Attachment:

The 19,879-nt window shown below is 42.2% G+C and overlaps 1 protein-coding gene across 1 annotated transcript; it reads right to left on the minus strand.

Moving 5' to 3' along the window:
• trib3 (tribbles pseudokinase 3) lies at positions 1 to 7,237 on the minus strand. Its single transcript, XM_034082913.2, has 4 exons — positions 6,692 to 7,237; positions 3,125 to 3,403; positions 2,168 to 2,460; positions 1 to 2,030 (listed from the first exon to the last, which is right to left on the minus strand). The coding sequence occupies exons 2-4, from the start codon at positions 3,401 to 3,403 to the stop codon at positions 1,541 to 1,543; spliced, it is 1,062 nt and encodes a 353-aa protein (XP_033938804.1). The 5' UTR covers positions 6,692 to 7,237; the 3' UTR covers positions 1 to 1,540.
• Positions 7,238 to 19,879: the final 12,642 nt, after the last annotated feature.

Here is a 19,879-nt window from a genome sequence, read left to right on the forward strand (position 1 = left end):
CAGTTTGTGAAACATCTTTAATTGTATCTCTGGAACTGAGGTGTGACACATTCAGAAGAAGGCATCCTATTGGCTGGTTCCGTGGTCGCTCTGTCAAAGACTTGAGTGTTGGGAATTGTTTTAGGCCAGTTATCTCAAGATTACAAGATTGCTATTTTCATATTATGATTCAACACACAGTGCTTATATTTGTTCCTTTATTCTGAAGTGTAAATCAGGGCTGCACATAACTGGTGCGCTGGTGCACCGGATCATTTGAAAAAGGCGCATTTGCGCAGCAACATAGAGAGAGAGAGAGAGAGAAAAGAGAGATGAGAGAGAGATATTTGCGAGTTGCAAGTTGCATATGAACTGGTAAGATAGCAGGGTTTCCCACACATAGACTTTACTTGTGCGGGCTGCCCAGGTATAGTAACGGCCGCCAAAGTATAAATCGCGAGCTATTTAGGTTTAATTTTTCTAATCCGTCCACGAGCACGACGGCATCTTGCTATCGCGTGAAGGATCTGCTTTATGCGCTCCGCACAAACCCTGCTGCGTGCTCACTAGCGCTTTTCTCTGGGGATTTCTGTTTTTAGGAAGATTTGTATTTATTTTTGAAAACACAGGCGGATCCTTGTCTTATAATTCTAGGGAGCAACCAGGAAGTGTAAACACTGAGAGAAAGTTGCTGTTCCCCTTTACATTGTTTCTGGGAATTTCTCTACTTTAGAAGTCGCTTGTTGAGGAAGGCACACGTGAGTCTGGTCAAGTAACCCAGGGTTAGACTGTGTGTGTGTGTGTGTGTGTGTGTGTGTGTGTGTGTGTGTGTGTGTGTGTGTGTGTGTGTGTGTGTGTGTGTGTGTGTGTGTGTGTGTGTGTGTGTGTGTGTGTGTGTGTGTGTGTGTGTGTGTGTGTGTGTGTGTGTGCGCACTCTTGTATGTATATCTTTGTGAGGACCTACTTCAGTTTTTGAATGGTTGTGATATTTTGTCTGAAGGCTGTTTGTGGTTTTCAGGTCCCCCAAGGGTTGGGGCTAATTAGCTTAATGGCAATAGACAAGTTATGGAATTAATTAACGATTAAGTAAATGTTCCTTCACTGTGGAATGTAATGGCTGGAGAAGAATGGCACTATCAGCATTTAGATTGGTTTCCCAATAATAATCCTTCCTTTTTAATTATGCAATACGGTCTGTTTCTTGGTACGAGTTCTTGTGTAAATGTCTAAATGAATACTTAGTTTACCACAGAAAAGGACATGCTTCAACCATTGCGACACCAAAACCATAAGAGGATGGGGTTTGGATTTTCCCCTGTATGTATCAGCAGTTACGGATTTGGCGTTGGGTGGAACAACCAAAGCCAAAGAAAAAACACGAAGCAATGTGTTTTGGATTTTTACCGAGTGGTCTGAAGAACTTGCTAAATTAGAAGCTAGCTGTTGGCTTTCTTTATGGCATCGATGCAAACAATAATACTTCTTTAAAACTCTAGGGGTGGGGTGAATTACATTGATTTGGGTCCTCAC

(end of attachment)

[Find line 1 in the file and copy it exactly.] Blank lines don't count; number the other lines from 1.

The 19,879-nt window shown below is 42.2% G+C and overlaps 1 protein-coding gene across 1 annotated transcript; it reads right to left on the minus strand.